Increasing diversity through the NCI SBIR development centre

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Published: 25 Apr 2018
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Dr Christie Canaria - National Cancer Institute, Rockville, USA

Dr Canaria talks to ecancer at AACR 2018 about the NCI SBIR development centre.

She discusses the importance of encouraging diverse projects with diverse participants, particularly people of colour, women, and socially and economically disadvantaged groups.

She outlines the application process and what kind of projects are assisted.

For more about the projects supported by the SBIR, watch our interview with Michael Weingarten.

The NCI SBIR Development Centre is the National Cancer Institute’s engine for driving innovation from the lab and bench to the commercial space.

What is your focus in the SBIR?

The National Cancer Institute will fund most projects that are investigator initiated in any of the cancer spaces but the companies that we fund tend to work a lot in the therapeutic space but also the medical device space, the diagnostic space, the research tool space, also imaging reagents.

What kind of assistance do you provide and who is targeted?

The policies around the SBIR programme are focussed on driving economic activity for technologies that are federally funded. In addition, part of what the SBIR programme’s goal is to increase diversity in the entrepreneurship workspace. So that includes small businesses that are funded and run by women and socially and economically disadvantaged groups. We have assistance programmes available for new or first time applicants. In particular, one that we have active right now is called the Applicant Assistance Programme and it’s designed to help new investigators apply for SBIR grants.

What do these assistance programmes entail?

For many people who aren’t familiar with the NIH, the NCI and its grant programmes there are a lot of different components that go into successful application. A lot of that actually happens before you apply. So the Applicant Assistance Programme supports new investigators and new applicants to do simple things like get their small business registrations completed. It helps them understand what types of paperwork are required; it helps them understand how to craft a budget that is appropriate for the NIH grant system and it’s all designed to help new investigators win these awards.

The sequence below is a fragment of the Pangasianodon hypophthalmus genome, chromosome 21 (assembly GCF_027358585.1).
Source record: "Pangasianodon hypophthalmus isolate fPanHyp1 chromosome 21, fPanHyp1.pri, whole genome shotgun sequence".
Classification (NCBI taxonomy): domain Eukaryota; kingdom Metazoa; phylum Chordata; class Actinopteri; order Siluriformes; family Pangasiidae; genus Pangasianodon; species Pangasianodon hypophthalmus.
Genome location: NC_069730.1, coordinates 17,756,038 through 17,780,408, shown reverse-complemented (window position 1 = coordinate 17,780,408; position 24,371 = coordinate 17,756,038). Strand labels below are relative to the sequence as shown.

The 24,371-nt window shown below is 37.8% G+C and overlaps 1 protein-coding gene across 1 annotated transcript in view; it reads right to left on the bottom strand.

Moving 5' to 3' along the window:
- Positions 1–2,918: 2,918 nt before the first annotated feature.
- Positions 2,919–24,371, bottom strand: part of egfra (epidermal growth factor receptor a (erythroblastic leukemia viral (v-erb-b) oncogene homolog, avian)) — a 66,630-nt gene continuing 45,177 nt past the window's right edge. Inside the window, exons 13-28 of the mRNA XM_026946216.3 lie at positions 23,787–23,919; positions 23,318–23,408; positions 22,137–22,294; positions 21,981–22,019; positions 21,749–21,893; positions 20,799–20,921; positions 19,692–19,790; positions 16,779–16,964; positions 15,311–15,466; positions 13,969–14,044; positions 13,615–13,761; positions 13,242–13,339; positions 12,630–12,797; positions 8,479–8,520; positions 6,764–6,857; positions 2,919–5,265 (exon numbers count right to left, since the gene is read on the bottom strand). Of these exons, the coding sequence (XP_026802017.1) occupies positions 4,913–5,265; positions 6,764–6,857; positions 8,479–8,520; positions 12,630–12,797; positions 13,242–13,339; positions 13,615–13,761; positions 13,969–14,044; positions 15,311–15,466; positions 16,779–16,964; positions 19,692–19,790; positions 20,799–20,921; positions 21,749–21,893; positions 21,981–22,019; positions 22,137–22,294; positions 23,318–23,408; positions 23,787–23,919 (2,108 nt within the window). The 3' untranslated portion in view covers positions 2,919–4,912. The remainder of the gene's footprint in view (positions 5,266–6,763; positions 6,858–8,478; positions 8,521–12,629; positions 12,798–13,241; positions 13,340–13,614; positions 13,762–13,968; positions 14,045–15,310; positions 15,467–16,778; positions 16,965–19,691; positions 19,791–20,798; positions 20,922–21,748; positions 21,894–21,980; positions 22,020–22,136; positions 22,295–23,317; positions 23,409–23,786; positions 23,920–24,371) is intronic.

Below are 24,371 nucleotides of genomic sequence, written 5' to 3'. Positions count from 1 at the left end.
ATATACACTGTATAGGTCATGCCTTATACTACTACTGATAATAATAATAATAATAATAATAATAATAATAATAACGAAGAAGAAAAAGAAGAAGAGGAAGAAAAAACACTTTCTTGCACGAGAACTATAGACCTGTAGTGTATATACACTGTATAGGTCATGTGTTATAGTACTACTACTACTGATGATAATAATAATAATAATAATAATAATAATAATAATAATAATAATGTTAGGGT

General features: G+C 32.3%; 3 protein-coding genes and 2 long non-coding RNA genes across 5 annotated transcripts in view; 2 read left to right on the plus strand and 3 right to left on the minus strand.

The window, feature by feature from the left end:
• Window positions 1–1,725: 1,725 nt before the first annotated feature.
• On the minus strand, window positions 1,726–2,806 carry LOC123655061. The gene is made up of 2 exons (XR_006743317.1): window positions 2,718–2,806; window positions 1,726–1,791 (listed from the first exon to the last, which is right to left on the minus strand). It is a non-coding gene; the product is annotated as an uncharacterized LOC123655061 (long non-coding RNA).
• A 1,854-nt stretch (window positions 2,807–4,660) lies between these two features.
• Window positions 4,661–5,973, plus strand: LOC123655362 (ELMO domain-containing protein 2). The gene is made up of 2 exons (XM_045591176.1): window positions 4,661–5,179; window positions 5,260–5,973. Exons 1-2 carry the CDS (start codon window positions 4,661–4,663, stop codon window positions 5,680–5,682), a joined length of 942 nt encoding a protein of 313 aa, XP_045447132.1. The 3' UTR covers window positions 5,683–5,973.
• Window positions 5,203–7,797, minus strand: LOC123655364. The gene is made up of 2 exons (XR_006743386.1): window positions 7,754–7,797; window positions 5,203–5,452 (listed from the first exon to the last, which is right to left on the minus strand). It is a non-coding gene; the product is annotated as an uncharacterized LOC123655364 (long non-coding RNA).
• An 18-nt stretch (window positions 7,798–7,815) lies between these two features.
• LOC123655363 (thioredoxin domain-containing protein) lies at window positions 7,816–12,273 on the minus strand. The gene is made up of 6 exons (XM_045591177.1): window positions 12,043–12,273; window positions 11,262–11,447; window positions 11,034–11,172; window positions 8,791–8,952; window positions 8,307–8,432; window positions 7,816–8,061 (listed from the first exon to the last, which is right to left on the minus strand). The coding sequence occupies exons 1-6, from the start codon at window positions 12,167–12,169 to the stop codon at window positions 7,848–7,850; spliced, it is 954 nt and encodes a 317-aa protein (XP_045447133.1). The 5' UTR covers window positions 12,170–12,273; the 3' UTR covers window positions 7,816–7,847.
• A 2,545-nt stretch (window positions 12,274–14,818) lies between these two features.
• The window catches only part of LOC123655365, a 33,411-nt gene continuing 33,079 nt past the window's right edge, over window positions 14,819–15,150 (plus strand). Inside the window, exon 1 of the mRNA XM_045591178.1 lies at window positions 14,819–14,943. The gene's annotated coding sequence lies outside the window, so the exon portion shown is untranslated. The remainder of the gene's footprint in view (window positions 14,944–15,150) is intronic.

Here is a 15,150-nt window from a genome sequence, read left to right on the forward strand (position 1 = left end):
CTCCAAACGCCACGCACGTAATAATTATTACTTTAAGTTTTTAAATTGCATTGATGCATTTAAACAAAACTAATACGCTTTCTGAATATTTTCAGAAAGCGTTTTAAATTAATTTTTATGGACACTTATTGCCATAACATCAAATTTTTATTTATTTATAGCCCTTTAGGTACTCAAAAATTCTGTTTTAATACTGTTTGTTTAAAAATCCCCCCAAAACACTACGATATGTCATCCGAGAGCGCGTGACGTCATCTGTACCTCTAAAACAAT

What long term benefits will this bring to the oncology community?

The SBIR programme is designed to translate technologies from the bench to the commercial space. So many times the work that researchers are doing in the lab needs to get out to a broad population. One of the ways that is available for that is through commercialisation and that’s one way we can get these technologies, these life-saving new techniques and therapeutics out from the bench, from the lab where they start, out into the commercial space where they can really benefit patients and be used by clinicians.

How is the project funded?

The SBIR programmes are Congressionally mandated. The federal funding agencies actually have a set aside budget to support commercialisation and that plays out in grants and R&D contracts that we provide to small businesses.

Is there anything you’d like to add?

The NIH and the NCI recognise that diversity is important, not only in our workforce but in the researchers that we fund. So much of what they do will inform the types of technologies that come out and the populations that they serve so it’s very important for us that we have a diverse workforce both inside and outside the NIH and the NCI.